Foreshore folly: Cape Town's done it again‚ says 'bewildered' architect
The architect of the scrapped multibillion-rand plan to develop Cape Town city centre’s Foreshore says he is baffled by the city council decision to go back to the drawing board.
Robert Silke‚ who designed the winning bid submitted by Mitchell du Plessis Associates‚ said the July announcement by city manager Lungelo Mbandazayo that two years of work would be scrapped had set back the process of “completing our broken city ... by years‚ if not decades”.
Silke’s design was an attempt to sort out “Solly’s Folly” — the Foreshore freeways proposed by city engineer Solly Morris but left unfinished in the 1970s when the money ran out.
Writing in the Daily Maverick‚ the architect said it was “bewildering” that the project had collapsed on the strength of a procedural appeal by one of the five rival bidders who made it to the shortlist.
This had happened‚ he said‚ on the “astonishing basis” that the city council’s request for proposals in July 2016 was too vague.
Mayor Patricia de Lille has pledged that a new request for proposals will be issued‚ but Silke said: “Market conditions have changed and the city’s procurement methods are discredited.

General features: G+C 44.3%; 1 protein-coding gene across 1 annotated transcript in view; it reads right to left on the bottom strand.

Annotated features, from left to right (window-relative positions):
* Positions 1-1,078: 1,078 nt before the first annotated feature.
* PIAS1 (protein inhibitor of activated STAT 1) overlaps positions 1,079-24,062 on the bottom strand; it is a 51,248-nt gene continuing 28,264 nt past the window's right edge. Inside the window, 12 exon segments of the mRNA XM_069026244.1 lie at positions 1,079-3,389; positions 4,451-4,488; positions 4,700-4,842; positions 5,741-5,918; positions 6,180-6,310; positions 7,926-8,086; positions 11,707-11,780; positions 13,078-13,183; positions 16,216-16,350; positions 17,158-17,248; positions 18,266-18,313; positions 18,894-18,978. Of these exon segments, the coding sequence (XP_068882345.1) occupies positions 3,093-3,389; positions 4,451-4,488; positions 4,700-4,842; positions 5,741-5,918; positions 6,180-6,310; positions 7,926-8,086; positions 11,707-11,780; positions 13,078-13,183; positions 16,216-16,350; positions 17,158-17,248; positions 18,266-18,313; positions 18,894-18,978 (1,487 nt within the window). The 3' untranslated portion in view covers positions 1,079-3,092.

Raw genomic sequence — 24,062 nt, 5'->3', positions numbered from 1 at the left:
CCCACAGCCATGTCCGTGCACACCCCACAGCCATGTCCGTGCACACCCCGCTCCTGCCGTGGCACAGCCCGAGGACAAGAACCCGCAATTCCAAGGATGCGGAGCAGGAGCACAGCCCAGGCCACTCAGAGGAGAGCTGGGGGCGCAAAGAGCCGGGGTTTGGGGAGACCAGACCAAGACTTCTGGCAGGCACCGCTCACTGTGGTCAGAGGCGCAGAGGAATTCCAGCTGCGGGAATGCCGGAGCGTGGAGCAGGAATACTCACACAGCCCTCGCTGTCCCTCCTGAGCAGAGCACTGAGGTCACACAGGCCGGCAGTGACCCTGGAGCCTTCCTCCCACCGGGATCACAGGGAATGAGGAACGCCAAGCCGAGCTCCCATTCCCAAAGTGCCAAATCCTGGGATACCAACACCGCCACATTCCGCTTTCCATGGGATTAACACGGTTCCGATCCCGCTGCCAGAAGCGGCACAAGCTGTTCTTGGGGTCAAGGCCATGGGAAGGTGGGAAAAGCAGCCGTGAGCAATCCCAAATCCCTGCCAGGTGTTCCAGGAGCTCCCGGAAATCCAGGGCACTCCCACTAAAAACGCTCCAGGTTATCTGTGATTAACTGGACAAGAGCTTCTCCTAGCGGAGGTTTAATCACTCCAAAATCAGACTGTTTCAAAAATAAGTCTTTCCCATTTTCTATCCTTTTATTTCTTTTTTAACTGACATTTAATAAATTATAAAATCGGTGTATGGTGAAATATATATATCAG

“The bidding teams are out of pocket for tens of millions of rand‚ and there is no guarantee that the same bidders will have the appetite to bet another R10-million on the city’s teetering tender processes.”
In his Daily Maverick article‚ as well as explaining why he believed his design was the best solution‚ Silke said Capetonians should be “deeply troubled” by what had happened. “The city has scuppered a catalytic project that would reignite the local economy and create jobs‚” he said.
“We know ours to be the only proposal that can complete the freeways and improve their capacity without shutting down the city for weeks‚ months or years.
“To this end‚ we assembled a team of veteran transport‚ traffic and roads engineers with intimate history and knowledge of the past‚ present and future of the Cape Town highway system. The team represents an ephemeral and precious commodity that cannot easily be reconstituted and should not be taken for granted.”